Ashley C. Fairbanks | At Standing Rock.
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At Standing Rock.

We pulled up to the camp in the dark. We had been driving for eight hours. Detoured “for our safety”, after I’d asked Naia to drive, to use her whiteness as a cover for our intentions. My anxiety about police bubbled, almost forcing me to laugh as she lied to this cop, telling him we were just on the way to visit friends. Drive safe, he told us.

Naia drove back and forth down dark roads as we tried to find the camp without any signal from the GPS. When we finally made it, it felt familiar. Like pulling into the pow wow grounds after dark, after a long drive. Drums on the PA system. Navigating through a field of tents, cars, running children. Duct taping an old tent together with the aid of iPhone flashlights and helpful neighbors. The moon was gone but the sky was salted full of stars. Ursa Major provided the only light from above, mama bear.

I laid in the dark and remembered that time at Tracy’s, years ago, when we dreamt about stopping pipelines by shutting down highways. This was a fantasy, before I’d stood on the deck of 35W, before I’d rested, laid down, breathing heavy, where Hiawatha rises into Downtown. It was a farther walk than I’d guessed. We sat there eating chicken wings, fingers sticky with hot sauce, wondering how our mothers, fathers and grandparents had propelled themselves to action. How we could. What, I asked, would our generation do to deserve our inheritance?

Back at camp. The next day we wandered down the river, stepping around horse piles and looking at licence plates and flags. New Jersey, Florida, Nebraska, Washington. Art. Banners everywhere with pictures and words proclaiming love of water. Children can’t drink oil. Protectors, not protestors. Art. Tipis. Babies with full little heads of hair. People picking up any trash, recycling bottles, drinking coffee under tarps and canopies. The fanciest camping gear from REI looking sad and shaky in the shadow of the tipis meant for this wind.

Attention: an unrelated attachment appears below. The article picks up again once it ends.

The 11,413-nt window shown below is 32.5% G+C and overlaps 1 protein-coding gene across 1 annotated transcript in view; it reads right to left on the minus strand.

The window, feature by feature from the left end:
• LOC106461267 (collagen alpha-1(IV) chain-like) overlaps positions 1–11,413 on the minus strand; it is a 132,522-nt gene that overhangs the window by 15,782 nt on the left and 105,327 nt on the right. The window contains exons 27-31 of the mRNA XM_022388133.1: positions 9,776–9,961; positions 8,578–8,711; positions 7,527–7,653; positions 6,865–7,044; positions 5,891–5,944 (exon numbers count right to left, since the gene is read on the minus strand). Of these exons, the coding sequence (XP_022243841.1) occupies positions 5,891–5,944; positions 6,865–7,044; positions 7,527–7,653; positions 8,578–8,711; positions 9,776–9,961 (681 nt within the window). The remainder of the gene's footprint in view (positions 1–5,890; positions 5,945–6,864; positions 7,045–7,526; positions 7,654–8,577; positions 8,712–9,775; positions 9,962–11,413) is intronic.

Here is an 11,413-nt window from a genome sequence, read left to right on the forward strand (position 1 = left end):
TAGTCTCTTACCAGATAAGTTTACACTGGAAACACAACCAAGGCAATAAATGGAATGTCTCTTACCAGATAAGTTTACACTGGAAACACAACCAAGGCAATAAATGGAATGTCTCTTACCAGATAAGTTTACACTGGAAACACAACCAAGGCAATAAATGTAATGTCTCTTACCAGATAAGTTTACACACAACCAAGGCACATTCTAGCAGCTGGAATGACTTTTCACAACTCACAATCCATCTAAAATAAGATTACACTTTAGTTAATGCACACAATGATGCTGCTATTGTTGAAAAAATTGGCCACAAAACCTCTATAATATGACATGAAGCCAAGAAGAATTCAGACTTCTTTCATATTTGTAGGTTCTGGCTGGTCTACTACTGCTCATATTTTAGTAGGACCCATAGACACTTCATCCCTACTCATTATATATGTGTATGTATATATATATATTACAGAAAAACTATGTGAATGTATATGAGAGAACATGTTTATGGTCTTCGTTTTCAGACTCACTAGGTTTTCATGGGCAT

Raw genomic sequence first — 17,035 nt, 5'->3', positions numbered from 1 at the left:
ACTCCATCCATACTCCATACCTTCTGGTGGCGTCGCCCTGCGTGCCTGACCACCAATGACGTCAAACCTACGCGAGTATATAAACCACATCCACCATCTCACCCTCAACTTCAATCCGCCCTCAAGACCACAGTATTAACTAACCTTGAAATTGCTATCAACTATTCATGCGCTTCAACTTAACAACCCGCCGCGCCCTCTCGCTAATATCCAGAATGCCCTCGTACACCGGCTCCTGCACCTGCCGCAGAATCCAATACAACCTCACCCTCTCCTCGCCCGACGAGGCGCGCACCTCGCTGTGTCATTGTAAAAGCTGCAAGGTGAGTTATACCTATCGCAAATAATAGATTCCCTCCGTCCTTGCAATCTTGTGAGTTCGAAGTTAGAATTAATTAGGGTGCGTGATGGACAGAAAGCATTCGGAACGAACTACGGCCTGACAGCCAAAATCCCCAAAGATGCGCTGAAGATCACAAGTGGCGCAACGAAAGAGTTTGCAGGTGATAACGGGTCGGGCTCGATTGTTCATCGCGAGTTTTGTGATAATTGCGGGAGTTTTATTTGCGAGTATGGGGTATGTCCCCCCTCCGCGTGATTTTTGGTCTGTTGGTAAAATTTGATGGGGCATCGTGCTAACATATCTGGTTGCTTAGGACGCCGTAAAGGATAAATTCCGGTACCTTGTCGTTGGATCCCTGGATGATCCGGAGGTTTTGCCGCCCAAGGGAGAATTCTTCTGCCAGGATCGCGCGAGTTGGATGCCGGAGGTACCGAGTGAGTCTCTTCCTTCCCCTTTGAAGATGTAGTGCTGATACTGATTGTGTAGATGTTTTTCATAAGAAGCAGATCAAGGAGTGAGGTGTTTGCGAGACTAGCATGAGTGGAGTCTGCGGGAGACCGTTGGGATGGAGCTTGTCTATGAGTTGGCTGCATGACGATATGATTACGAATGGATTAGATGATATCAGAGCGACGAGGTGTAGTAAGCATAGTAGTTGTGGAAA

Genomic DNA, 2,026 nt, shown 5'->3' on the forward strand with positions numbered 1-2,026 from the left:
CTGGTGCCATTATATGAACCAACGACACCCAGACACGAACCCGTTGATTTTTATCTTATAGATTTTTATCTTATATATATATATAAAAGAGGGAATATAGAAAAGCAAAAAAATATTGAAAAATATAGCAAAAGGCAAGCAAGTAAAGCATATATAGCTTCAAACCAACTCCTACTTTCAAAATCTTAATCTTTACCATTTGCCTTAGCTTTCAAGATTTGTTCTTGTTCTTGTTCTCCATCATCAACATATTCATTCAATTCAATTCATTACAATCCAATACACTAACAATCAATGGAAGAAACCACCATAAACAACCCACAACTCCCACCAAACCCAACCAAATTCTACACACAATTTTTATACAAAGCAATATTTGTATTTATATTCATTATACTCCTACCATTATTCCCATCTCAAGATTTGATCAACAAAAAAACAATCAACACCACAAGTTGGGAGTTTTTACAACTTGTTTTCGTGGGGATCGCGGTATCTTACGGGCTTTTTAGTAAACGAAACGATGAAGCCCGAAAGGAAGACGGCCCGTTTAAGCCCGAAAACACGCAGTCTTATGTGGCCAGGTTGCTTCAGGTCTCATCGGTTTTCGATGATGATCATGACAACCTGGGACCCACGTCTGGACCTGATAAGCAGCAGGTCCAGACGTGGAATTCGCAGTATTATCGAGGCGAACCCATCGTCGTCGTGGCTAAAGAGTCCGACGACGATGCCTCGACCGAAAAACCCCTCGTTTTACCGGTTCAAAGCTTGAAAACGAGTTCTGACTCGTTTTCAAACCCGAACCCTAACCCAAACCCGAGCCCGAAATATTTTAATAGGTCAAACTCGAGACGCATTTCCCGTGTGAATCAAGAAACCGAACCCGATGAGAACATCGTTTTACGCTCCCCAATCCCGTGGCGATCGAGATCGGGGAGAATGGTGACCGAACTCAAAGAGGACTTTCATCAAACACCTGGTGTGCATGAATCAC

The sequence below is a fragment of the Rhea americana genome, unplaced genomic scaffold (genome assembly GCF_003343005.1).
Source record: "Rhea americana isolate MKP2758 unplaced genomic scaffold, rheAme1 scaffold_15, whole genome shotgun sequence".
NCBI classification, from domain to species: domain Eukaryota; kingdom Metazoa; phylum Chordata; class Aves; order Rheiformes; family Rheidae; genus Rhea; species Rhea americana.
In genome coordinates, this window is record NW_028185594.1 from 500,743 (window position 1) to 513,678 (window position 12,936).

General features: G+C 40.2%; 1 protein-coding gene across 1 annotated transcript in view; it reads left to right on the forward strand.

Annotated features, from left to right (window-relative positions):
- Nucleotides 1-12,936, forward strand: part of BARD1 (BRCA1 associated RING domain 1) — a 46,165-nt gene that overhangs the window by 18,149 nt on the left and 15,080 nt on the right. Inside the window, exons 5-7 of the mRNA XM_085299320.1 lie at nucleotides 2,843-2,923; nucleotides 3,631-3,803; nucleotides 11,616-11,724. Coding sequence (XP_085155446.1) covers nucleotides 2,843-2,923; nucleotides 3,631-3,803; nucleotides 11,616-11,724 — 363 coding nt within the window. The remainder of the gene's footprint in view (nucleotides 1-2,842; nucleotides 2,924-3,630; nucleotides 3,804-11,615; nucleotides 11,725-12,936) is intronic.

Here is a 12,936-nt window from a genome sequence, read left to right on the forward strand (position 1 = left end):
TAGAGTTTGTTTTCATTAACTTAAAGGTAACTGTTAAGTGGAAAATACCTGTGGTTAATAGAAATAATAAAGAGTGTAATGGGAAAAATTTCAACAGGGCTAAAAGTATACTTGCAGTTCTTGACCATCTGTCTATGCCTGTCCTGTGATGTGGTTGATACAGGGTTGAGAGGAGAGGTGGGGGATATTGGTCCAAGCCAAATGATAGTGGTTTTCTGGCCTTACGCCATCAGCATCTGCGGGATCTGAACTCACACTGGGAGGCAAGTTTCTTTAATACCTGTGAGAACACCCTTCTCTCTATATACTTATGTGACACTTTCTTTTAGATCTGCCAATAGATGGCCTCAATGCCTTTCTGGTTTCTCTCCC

So many familiar faces. So much of Minneapolis transplanted on the prairie. Hugs. Laughter.

I had brought recording equipment, but my SD card was broken, and the wind was deafening on the microphone. And that felt better maybe. As several elders repeated, this will live in our spirits. This will live in our hearts. The children will remember. I drank the water and promised that I would take care of myself.

After we walked to the place where they’d violated the soil, as they prayed in the Lakota way, I watched and cried because there were people in the circle from every reach of the continent and that was amazing. The woman that lead us there had on a shirt that read “I am my ancestor’s wildest dreams.” And weren’t we? Wasn’t this?

I’m imagining what would have happened if Natives would had Twitter when those first ships pulled up.

#SettlersGoHome Rally at Jamestown, 2pm.

Alas. Here we are. Songs from the Pacific Northwest mixing with the smells of the copal. The world’s largest multi-lane smudge system. Cedar in my shoe brought from far away places. An array of Moccasin styles telling the stories of longer journeys.

The road is spray painted. The concrete barricades carry the messages of the protectors. One set in particular calls to me. It reads simply: “Seventh. Generation.”

The Oceti Sakowin are out there, putting seventh generation thinking into practice. Living it. These pipelines bring death. The fight against them is the only choice for Indigenous survival. They stole so much, land, resources. Now they come to poison the water and finish the job.

But as those elders said, we already have everything we need, spiritually, to win this fight. We always have.

How will we help? What will we do to deserve our legacy? What are we doing to celebrate the blood of survivors that runs through our veins? What did our ancestors intend, when they dreamt us into existence?

Was it this?

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